I’m talking about real peanut butter — not Jif or Skippy, with gobs of high fructose corn syrup or piles of sugar. I buy the Costco brand, which has nothing but peanuts and salt and only requires some mixing the first time you open the jar (not every time).

And if you’re allergic to peanuts, there’s almond butter, soy butter and lots of other kinds of nut or other replacement butters you can try. My dad became allergic to peanuts late in life and replaced peanut butter with almond butter and is perfectly content (and my dad is the ultimate in picky eaters).

Every time you eat a peanut butter and jelly sandwich, you shrink your carbon footprint. Look, I can’t vouch for the stats cited by the PB&J project, but it seems to make some sense that it would take less energy to raise peanut and jelly plants (haha, just a little mommy food humor there. Everyone knows that jelly doesn’t grow on trees, it grows on supermarket shelves!) than to raise, say, cattle.

I’ve always been a big PB&J fan, and I also love to eat peanut butter on celery as lunch or a snack, sometimes, on weekends. Rafael loves it, too, and whenever I have it, he pulls up a chair next to mommy, crunches away on those green stalks, asking for more peanut butter.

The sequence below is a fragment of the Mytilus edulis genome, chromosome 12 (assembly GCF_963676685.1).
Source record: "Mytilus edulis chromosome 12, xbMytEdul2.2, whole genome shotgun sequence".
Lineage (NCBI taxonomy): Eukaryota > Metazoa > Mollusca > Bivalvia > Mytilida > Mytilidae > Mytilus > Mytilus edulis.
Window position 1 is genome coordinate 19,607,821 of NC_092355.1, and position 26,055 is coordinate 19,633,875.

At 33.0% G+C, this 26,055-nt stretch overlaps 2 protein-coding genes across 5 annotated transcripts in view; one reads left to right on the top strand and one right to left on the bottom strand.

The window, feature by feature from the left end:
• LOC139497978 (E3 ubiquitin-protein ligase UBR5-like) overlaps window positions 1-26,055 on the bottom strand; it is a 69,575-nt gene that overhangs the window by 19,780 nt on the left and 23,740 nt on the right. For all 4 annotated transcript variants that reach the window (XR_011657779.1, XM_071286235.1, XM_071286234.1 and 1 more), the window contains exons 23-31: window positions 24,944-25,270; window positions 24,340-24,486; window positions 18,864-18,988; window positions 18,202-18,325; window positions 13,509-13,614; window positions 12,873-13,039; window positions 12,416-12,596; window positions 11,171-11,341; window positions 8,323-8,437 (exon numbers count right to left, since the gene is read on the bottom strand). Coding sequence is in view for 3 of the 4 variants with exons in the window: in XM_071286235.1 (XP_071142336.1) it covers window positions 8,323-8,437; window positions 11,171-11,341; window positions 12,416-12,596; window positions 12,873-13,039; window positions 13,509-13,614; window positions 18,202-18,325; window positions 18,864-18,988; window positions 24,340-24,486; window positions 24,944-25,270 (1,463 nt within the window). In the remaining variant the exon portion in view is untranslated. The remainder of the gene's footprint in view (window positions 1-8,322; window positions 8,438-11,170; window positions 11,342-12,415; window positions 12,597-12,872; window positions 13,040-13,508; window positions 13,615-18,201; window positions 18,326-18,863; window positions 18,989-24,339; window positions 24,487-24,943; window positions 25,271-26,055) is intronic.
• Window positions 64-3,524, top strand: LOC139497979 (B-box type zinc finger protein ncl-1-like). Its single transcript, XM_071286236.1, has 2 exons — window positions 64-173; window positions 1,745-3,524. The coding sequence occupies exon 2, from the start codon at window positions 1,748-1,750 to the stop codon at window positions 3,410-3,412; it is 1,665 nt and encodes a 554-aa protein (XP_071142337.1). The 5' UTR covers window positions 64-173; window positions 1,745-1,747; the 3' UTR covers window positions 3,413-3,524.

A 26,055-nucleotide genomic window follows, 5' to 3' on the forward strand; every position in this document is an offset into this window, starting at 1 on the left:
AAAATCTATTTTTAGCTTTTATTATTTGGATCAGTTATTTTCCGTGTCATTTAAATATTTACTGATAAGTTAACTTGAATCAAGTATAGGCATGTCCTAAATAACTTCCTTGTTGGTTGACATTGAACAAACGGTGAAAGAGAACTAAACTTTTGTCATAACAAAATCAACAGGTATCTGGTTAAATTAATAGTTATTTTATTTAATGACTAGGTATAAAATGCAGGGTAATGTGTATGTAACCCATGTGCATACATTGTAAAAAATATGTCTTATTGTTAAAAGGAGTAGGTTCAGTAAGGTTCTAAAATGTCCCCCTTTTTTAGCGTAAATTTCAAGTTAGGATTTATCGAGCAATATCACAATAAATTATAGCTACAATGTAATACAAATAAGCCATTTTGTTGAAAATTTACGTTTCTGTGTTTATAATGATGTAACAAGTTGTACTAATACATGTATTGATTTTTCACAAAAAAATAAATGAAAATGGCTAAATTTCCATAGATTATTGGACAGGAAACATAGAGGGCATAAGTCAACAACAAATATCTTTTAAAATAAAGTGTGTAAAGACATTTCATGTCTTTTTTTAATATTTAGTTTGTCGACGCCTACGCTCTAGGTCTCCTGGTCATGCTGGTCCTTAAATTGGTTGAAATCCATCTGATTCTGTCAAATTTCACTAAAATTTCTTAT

Look, I’m never going to be a vegetarian and I highly doubt my children are, either.

But it doesn’t hurt to have a PB&J every now and again.

This entry was posted on Thursday, May 15th, 2008 at 11:00 am by Amy Vernon. You can follow any responses to this entry through the RSS 2.0 feed.
Category: Bloggers Unite, Bloggers Unite for Human Rights, carbon footprint, jelly, organic, peanut butter, peanut butter and jelly

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About this blog
You make it, they eat it, right?